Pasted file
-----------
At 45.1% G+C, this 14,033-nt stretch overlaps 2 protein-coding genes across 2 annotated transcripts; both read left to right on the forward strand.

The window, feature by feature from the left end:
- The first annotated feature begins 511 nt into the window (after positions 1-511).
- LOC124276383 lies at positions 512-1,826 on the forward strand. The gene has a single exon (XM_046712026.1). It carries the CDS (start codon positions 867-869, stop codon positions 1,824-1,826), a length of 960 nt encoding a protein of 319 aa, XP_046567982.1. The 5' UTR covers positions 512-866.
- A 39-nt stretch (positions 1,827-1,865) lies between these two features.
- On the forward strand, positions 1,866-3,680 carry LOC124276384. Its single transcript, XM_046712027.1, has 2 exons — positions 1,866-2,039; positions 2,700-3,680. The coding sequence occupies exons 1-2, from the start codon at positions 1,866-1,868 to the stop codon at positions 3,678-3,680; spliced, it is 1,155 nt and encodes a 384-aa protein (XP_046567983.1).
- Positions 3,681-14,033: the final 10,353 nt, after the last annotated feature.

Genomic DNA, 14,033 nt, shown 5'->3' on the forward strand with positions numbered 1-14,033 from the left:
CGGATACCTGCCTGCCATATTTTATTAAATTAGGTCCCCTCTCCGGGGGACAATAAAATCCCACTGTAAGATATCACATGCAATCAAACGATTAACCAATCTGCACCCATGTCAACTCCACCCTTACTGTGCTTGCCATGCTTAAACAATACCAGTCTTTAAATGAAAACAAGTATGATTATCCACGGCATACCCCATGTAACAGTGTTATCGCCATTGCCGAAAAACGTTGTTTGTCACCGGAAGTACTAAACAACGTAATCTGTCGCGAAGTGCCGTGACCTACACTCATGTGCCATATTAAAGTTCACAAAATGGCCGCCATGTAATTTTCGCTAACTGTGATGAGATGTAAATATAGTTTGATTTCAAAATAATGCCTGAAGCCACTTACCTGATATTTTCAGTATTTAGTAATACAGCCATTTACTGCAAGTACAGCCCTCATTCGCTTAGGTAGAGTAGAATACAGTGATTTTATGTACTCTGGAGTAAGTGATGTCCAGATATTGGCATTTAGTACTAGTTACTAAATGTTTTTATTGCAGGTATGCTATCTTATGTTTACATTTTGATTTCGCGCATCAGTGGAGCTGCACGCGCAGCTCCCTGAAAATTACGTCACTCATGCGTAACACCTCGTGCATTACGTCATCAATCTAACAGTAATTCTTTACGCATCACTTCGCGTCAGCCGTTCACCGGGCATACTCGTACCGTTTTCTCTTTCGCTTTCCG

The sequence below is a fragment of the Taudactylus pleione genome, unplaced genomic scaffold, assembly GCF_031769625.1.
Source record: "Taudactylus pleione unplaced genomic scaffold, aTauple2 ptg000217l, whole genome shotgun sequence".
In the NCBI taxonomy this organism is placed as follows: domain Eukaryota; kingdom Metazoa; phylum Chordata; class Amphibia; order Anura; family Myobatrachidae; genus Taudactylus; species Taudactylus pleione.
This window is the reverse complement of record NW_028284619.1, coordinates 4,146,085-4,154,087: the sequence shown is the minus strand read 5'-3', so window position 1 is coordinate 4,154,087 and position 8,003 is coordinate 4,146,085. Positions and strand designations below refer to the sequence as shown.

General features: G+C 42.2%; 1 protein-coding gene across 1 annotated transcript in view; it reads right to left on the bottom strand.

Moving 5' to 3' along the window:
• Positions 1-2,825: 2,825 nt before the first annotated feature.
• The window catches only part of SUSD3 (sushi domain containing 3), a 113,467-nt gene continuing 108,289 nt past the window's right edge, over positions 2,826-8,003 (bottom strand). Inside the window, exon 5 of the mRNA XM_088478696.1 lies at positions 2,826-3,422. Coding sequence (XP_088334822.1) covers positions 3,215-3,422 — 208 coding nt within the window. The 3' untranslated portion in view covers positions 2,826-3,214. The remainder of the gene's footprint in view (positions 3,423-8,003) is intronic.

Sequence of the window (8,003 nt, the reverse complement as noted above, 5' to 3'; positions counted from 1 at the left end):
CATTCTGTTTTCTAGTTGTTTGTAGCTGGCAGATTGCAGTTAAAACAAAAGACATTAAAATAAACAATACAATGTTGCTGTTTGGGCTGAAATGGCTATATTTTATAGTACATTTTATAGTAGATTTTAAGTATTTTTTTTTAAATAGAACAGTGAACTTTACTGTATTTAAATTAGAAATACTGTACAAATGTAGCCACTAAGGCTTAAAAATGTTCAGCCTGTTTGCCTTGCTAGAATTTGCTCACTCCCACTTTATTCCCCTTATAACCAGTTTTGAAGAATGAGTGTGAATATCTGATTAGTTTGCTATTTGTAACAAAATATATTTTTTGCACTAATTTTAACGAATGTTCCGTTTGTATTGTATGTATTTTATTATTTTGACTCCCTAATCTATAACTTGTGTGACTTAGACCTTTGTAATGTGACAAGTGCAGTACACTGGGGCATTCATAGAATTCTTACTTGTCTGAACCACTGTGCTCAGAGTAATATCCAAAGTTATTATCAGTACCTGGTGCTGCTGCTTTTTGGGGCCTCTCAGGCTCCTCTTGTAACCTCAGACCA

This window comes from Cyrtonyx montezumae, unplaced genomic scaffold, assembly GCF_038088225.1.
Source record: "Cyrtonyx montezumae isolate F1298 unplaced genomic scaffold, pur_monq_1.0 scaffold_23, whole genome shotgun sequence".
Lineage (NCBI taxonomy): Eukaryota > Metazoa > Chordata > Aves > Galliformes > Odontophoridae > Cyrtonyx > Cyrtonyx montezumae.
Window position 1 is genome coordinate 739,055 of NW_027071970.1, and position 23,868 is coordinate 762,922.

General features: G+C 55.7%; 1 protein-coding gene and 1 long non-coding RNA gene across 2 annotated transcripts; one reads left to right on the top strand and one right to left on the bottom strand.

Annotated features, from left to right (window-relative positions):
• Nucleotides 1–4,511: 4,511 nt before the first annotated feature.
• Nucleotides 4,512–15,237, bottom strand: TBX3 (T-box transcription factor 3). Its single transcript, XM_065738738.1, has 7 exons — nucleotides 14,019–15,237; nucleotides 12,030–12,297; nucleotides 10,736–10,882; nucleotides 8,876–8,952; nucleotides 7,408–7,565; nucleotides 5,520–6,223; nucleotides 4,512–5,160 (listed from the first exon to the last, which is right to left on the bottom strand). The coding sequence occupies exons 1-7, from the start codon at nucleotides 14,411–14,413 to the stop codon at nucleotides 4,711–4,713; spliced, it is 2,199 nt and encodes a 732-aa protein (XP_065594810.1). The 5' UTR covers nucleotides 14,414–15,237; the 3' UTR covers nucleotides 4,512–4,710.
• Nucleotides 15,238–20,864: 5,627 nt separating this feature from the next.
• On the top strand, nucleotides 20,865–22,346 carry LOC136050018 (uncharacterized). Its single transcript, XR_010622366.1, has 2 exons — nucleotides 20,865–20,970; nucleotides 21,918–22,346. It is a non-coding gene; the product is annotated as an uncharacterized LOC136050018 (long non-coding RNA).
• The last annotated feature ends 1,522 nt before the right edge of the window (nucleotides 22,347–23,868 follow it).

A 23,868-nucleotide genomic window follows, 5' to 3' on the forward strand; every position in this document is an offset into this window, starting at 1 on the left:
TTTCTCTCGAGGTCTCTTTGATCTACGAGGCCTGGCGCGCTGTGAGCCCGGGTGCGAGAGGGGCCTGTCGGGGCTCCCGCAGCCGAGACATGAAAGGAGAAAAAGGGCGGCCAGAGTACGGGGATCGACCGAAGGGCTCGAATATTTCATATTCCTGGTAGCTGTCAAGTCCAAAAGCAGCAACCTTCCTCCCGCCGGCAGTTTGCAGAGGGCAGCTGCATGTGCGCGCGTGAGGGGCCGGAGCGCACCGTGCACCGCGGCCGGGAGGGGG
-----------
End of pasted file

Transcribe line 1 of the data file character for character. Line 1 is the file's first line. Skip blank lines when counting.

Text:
At 45.1% G+C, this 14,033-nt stretch overlaps 2 protein-coding genes across 2 annotated transcripts; both read left to right on the forward strand.